I used the same brushes and paint for these next steps as I did to weather the sides. Below is a picture of the brushes and the paint.
For the top, I mixed the same Liquitex Ivory Black and Titanium-zinc Everwhite oils with a little bit of Winsor & Newton burnt sienna. I thinned this into a wash with odorless turpenoid and the applied it to half of the roof with the brush on the left above. I made sure to get the wash under the running board and around the sides of the hatches. Next, I took the brush on the right above and began stippling the wash. As the brush accumulated paint, I would wipe it on a paper tower. Every so often, I would dip the brush into turpenoid and then wipe it almost dry on the paper towel. The photos below show the results.
The most important part of this step is to soften any sharp edges by continuing to stipple the wash very gently. It takes a bit of time but the results are worth it. Adding a very little bit of turpenoid to the brush can help loosen any of the wash that has begun to set up. Also, be sure to stipple the areas around the base of the hatches. The wash tends to accumulate here and needs to be softened up.
To add some additional color to the roof, I mixed some more of the burnt sienna into the wash and then gently stippled this on around the roof hatches to represent additional grime and rust. This wash was also applied to the running board at this time. The photo below shows the results.
At this point, I sealed the weathering on the roof with a light coating of Dullcote. Once this had time to dry, I started on the ends and outlets.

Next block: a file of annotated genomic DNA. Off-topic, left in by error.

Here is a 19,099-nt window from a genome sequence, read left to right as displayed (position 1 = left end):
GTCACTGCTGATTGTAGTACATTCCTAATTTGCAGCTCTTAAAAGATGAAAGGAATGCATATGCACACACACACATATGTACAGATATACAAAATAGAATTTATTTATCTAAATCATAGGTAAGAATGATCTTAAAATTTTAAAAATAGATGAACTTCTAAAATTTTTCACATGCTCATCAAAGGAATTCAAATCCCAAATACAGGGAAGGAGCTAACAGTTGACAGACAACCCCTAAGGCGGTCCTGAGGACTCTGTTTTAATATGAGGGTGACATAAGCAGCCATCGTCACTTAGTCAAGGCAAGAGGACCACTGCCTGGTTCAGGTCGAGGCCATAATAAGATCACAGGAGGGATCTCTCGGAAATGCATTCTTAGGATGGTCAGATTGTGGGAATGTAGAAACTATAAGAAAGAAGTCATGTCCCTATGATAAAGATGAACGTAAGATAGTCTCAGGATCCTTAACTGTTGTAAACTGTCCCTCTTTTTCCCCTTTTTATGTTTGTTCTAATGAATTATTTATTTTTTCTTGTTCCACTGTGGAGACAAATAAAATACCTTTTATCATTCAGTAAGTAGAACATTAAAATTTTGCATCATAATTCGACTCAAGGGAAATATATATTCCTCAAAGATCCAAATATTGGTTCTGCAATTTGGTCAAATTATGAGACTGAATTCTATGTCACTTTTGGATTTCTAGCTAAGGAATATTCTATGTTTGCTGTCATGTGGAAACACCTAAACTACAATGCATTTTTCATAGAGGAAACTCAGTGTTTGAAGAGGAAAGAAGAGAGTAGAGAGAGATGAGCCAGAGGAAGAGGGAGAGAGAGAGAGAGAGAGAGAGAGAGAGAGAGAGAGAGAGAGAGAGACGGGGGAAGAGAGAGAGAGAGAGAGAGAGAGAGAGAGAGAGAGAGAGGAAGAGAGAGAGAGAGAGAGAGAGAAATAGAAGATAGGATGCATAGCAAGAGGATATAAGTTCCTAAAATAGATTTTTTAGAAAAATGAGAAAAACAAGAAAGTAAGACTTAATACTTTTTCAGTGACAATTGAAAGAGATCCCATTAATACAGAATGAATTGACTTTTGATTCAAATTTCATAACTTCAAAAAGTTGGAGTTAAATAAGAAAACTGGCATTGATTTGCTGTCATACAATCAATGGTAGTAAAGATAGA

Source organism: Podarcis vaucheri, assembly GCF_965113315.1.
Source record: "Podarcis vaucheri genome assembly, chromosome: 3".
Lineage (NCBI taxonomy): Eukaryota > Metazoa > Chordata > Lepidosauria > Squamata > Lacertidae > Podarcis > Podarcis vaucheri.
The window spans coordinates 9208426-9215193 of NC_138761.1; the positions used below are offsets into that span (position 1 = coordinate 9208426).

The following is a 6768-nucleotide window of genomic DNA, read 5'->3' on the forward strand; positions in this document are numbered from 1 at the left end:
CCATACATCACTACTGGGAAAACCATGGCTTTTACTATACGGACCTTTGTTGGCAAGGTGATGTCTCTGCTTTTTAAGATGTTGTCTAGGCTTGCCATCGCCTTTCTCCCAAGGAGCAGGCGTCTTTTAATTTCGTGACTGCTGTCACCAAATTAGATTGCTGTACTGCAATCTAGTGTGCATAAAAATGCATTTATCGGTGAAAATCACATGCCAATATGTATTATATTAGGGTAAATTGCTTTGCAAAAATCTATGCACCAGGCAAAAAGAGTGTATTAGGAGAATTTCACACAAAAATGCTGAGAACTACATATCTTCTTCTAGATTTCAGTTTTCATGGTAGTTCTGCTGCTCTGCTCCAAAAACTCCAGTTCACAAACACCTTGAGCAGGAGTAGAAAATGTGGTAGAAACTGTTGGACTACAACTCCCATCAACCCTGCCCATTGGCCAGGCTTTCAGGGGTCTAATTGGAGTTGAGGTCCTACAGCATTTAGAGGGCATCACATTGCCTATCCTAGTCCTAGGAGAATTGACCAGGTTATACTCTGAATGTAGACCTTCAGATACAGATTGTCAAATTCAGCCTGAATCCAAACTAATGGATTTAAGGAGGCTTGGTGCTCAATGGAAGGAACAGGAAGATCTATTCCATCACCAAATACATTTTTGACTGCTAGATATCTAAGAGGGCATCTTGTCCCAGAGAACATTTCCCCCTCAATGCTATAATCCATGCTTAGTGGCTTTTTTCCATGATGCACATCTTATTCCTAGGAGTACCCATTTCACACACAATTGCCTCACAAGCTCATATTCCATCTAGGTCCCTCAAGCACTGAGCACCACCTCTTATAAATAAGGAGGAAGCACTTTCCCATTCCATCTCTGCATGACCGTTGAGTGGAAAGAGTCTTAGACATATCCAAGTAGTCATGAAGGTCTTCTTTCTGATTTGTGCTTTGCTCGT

The first step on the ends was to make up a wash similar in color to the one used in the second step on the roof. I stippled this very lightly on each to represent the grime that gets thrown up from the wheels. Next, I stippled the same wash on the bottom of the hopper bays on each end where the wheels would throw up grime. Lastly, I stippled this wash randomly to the sides of the outlets. The photo below shows the results.
After another application of Dullcote, I started on the trucks. I mixed up the same wash used on the sides and applied it to the side frames using the brush on the right in the first picture above. I wiped the brush almost dry on a paper towel and then stippled the side frames. Once this had dried, I added some AIM weathered black powder around the journal boxes. Next, I mixed up some artist's acrylic ivory black and Windex and added some AIM weathered black powder. This was applied to the wheel faces and the coupler trip pin.
The last step will be to add some more rust/grime around the coupler boxes and inner wheel faces and axles. I'll also hit the coupler with some weathering. Stay tuned.
Your weathering is an inspiration to me I think I can finally tackle my pair of scale trains boxcars.ReplyDelete